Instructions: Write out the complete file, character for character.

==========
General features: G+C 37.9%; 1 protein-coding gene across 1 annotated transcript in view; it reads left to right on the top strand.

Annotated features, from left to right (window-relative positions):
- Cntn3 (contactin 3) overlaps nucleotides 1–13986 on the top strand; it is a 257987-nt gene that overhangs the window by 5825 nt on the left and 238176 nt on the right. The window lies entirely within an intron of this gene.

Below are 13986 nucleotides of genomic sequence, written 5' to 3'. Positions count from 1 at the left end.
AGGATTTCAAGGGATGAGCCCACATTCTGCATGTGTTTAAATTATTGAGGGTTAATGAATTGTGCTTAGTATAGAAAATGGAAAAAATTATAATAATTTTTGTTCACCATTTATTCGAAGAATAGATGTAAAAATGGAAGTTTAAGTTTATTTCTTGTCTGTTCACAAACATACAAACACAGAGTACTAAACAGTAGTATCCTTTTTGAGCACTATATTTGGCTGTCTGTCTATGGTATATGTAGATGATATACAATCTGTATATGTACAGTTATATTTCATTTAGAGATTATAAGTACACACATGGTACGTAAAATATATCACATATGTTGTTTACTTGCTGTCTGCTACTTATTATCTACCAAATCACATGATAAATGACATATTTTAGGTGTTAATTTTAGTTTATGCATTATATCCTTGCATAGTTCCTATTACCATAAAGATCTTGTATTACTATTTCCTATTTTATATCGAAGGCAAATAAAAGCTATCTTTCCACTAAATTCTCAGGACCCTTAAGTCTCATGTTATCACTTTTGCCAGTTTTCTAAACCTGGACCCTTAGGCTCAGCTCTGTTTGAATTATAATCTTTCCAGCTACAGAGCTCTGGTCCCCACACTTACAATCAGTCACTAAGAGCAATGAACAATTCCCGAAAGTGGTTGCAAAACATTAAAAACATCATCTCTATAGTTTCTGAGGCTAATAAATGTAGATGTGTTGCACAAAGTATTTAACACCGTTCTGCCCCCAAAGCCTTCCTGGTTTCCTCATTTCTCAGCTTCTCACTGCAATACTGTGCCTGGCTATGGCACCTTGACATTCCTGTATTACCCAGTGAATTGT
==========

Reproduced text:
General features: G+C 37.9%; 1 protein-coding gene across 1 annotated transcript in view; it reads left to right on the top strand.

Annotated features, from left to right (window-relative positions):
- Cntn3 (contactin 3) overlaps nucleotides 1–13986 on the top strand; it is a 257987-nt gene that overhangs the window by 5825 nt on the left and 238176 nt on the right. The window lies entirely within an intron of this gene.

Below are 13986 nucleotides of genomic sequence, written 5' to 3'. Positions count from 1 at the left end.
AGGATTTCAAGGGATGAGCCCACATTCTGCATGTGTTTAAATTATTGAGGGTTAATGAATTGTGCTTAGTATAGAAAATGGAAAAAATTATAATAATTTTTGTTCACCATTTATTCGAAGAATAGATGTAAAAATGGAAGTTTAAGTTTATTTCTTGTCTGTTCACAAACATACAAACACAGAGTACTAAACAGTAGTATCCTTTTTGAGCACTATATTTGGCTGTCTGTCTATGGTATATGTAGATGATATACAATCTGTATATGTACAGTTATATTTCATTTAGAGATTATAAGTACACACATGGTACGTAAAATATATCACATATGTTGTTTACTTGCTGTCTGCTACTTATTATCTACCAAATCACATGATAAATGACATATTTTAGGTGTTAATTTTAGTTTATGCATTATATCCTTGCATAGTTCCTATTACCATAAAGATCTTGTATTACTATTTCCTATTTTATATCGAAGGCAAATAAAAGCTATCTTTCCACTAAATTCTCAGGACCCTTAAGTCTCATGTTATCACTTTTGCCAGTTTTCTAAACCTGGACCCTTAGGCTCAGCTCTGTTTGAATTATAATCTTTCCAGCTACAGAGCTCTGGTCCCCACACTTACAATCAGTCACTAAGAGCAATGAACAATTCCCGAAAGTGGTTGCAAAACATTAAAAACATCATCTCTATAGTTTCTGAGGCTAATAAATGTAGATGTGTTGCACAAAGTATTTAACACCGTTCTGCCCCCAAAGCCTTCCTGGTTTCCTCATTTCTCAGCTTCTCACTGCAATACTGTGCCTGGCTATGGCACCTTGACATTCCTGTATTACCCAGTGAATTGT